Wallace no longer a one-trick pony

Posted Feb. 02, 2011 @ 6:51 p.m.
Posted By Keith Schleiden

DALLAS — There's no arguing that second-year Steelers WR Mike Wallace is a capable deep man. With speed to burn, he's proven capable of getting behind opposing defensive backs and making big plays.

Wallace led the AFC by gaining 21.0 yards per catch in 2010, which was second-best in the NFL. He led the league in receiving average as rookie last season. He had 26 receptions this season go for at least 20 yards, which is the most by a Steeler since Hall of Famer John Stallworth had 24 in 1984.

But the Steelers were not satisfied with Wallace's ability to just get deep, and head coach Mike Tomlin labeled his burgeoning star receiver as a "one-trick pony" early in the season.

Tomlin copped to the label being a motivational ploy on Wednesday when asked how many tricks Wallace now has up his sleeve after leading the Steelers with 60 receptions, 1,257 yards and 10 touchdowns this season.

"Oh, one and a half," Tomlin quipped in response to the question, clearly not wanting to give the youngster any reason to develop a big head. "You know, we as coaches, we'll pull anything out for motivational ploys. Mike understands that."

Then Tomlin sounded as if he would use his press-conference platform as another way to motivate Wallace.

"Mike has a physical distinguishing characteristic," Tomlin noted. "Of course he is capable of taking the top off the coverage. I was just trying to encourage him in my way to be a complete player. He has the desire to do that. He wants to be a great player. We all know that if he's going to do that, if he's going to have a chance to do that, it's going to be because he has a complete, well-rounded game. He plays with the ball. He plays without the ball. He can run a variety of routes. He's good in the run game, etc., etc. All of those are things that he's trying to develop, and he's doing a nice job of it this year."

Wallace admitted Wednesday that he isn't thrilled with the label.

"I don't like it. I never liked it. But I really don't care," Wallace told PFW. "I know it's all motivation. I just go out every week and try to prove him wrong and make him come up with a new name."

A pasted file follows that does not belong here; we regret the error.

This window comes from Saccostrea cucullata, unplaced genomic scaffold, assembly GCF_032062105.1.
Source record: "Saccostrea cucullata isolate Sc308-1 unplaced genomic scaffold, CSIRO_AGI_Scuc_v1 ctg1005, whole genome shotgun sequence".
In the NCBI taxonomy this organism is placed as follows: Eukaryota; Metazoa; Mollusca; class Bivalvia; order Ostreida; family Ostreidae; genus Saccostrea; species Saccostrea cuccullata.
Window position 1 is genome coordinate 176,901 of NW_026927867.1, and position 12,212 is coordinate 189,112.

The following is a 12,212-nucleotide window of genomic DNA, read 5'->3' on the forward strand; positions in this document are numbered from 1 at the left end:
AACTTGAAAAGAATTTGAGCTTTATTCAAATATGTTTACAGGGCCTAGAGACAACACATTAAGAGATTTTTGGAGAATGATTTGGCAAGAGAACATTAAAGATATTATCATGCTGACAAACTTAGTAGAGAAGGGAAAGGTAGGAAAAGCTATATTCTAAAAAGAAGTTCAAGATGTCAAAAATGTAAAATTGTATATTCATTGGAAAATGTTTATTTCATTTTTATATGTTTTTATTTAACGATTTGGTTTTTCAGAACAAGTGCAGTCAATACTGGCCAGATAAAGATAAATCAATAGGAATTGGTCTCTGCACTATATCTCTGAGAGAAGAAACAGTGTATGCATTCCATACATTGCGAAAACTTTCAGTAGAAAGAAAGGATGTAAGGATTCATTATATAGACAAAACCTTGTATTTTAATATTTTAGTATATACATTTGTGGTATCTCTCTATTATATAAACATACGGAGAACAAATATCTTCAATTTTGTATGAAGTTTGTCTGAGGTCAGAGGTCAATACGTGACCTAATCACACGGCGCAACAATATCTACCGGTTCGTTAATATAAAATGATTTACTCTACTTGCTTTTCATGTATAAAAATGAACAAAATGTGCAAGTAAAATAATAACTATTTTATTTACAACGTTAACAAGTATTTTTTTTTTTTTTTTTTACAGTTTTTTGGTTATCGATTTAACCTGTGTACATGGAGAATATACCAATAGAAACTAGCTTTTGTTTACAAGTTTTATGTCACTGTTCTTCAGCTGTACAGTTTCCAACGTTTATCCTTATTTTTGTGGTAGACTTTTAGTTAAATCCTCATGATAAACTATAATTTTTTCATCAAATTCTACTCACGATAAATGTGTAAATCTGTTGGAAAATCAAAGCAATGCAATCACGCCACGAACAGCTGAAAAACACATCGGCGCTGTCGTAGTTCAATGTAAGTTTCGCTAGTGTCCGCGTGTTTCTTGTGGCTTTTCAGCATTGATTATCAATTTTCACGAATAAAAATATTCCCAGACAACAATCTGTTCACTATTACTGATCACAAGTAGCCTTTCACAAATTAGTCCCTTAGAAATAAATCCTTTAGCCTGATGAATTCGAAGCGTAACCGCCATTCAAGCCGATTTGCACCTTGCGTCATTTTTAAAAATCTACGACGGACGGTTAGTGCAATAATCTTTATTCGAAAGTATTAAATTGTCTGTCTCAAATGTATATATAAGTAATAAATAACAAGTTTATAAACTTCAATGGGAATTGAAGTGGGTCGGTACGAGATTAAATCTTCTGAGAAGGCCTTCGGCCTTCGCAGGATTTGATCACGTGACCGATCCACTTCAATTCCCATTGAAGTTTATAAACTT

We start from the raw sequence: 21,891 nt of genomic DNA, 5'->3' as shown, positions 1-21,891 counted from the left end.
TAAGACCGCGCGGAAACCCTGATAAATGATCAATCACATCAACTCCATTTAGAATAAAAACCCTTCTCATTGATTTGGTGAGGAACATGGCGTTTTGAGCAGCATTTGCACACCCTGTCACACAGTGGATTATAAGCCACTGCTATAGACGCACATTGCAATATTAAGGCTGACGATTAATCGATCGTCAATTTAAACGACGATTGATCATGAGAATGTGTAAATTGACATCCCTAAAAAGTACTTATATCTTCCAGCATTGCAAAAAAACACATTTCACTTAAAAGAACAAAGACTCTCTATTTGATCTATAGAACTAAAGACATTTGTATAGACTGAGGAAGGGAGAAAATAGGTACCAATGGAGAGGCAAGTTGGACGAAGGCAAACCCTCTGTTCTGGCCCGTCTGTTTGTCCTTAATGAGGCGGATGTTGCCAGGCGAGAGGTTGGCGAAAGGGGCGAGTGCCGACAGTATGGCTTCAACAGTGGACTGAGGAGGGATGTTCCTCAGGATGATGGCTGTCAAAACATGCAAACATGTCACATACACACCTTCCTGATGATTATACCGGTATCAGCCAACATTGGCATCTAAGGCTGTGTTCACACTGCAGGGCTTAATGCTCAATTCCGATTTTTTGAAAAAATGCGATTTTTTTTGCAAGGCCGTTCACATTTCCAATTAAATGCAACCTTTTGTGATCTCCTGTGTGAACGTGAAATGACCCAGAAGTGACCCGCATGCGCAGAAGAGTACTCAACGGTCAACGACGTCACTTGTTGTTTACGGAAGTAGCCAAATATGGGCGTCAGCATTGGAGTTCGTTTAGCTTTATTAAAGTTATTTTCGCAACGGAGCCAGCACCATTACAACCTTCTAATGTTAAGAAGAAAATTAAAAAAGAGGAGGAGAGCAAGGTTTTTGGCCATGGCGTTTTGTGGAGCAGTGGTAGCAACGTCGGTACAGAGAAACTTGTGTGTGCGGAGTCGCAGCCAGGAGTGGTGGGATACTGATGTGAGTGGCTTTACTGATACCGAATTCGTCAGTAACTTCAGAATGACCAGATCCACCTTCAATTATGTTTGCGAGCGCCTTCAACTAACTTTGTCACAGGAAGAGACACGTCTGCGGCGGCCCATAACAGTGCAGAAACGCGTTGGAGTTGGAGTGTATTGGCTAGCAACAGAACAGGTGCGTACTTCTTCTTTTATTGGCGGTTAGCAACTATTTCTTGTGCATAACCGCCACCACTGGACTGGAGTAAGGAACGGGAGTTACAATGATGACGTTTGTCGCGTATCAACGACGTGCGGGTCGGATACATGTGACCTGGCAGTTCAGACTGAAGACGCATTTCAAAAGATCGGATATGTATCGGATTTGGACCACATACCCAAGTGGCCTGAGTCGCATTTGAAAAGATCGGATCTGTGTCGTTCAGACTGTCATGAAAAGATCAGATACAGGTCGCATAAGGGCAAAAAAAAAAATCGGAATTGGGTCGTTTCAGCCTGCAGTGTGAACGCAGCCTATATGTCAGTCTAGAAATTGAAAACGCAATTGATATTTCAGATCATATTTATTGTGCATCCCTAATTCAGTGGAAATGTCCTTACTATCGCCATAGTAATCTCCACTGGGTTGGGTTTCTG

Wallace admitted he believes that Tomlin is an excellent motivator, knowing how to inspire players to work to get better without breaking them down. But he is still waiting for that new name.

"I mean, I've scored touchdowns and made plays in all types of different ways, every week when he said it, (but) he still gives me the same name," Wallace said. "I don't think it's going to change until at least next year."

Steelers WR coach Scottie Montgomery told PFW that Wallace has the ability to take his game to the next level if he continues to improve, noting that he wants the 24-year-old to become a "significant player."

"There's a little bit of a difference (between) great players and significant players," Montgomery said. "Significant players can win you a game every week. They can change the destiny of the team at times. And we do have some significant players on our team right now. And I think Mike (Tomlin) has done a great job of pushing certain buttons on certain guys."

Montgomery noted that since Wallace was challenged by the one-trick pony ploy, his production has increased and his ability to contribute in a number of ways has grown.

"Now Mike wants to score on a one-step slant or he wants to be a great blocker out on the edge," Montgomery said. "He wants to show people now to the point where he won't let us call him a one-trick pony because he's put a plethora of things on film, and on tape as we like to say, that will help him become a significant player, and go from being just a great player that (picks up) a lot of yards."

Like Tomlin, though, Montgomery is cautious about letting Wallace know how far he has come.

"We still give him a hard time, so don't tell him I said he's not a one-trick pony," Montgomery ordered.

Which trick does Wallace plan on pulling out on Super Bowl Sunday?

"Whichever one I need to do at the time," the Ole Miss product said. "I mean, I have a lot of them in my arsenal, so whatever one I need to do at the time, however the situation sets it up, that's the one I'll use."

Sunday just might be the best time for Wallace to make a case for deserving that new nickname.